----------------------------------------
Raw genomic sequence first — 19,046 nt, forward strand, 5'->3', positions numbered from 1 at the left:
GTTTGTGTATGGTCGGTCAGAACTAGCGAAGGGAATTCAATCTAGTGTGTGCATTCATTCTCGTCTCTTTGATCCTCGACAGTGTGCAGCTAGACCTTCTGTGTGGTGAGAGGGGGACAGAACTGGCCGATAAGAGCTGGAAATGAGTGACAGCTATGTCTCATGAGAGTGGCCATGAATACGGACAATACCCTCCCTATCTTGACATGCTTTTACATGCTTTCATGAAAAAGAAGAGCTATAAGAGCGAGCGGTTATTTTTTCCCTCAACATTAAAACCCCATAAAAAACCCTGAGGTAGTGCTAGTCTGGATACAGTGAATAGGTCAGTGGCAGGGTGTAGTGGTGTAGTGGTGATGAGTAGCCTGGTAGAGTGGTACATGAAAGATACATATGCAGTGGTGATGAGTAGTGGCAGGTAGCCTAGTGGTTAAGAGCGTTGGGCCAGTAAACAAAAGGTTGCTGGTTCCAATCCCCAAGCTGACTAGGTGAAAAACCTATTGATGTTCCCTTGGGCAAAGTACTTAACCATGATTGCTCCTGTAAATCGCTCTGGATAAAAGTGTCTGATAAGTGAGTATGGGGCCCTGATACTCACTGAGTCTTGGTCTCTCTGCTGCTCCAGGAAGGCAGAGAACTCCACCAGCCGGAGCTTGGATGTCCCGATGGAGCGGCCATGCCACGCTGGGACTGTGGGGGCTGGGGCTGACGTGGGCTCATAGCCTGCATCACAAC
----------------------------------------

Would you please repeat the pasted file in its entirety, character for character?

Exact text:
Raw genomic sequence first — 19,046 nt, forward strand, 5'->3', positions numbered from 1 at the left:
GTTTGTGTATGGTCGGTCAGAACTAGCGAAGGGAATTCAATCTAGTGTGTGCATTCATTCTCGTCTCTTTGATCCTCGACAGTGTGCAGCTAGACCTTCTGTGTGGTGAGAGGGGGACAGAACTGGCCGATAAGAGCTGGAAATGAGTGACAGCTATGTCTCATGAGAGTGGCCATGAATACGGACAATACCCTCCCTATCTTGACATGCTTTTACATGCTTTCATGAAAAAGAAGAGCTATAAGAGCGAGCGGTTATTTTTTCCCTCAACATTAAAACCCCATAAAAAACCCTGAGGTAGTGCTAGTCTGGATACAGTGAATAGGTCAGTGGCAGGGTGTAGTGGTGTAGTGGTGATGAGTAGCCTGGTAGAGTGGTACATGAAAGATACATATGCAGTGGTGATGAGTAGTGGCAGGTAGCCTAGTGGTTAAGAGCGTTGGGCCAGTAAACAAAAGGTTGCTGGTTCCAATCCCCAAGCTGACTAGGTGAAAAACCTATTGATGTTCCCTTGGGCAAAGTACTTAACCATGATTGCTCCTGTAAATCGCTCTGGATAAAAGTGTCTGATAAGTGAGTATGGGGCCCTGATACTCACTGAGTCTTGGTCTCTCTGCTGCTCCAGGAAGGCAGAGAACTCCACCAGCCGGAGCTTGGATGTCCCGATGGAGCGGCCATGCCACGCTGGGACTGTGGGGGCTGGGGCTGACGTGGGCTCATAGCCTGCATCACAAC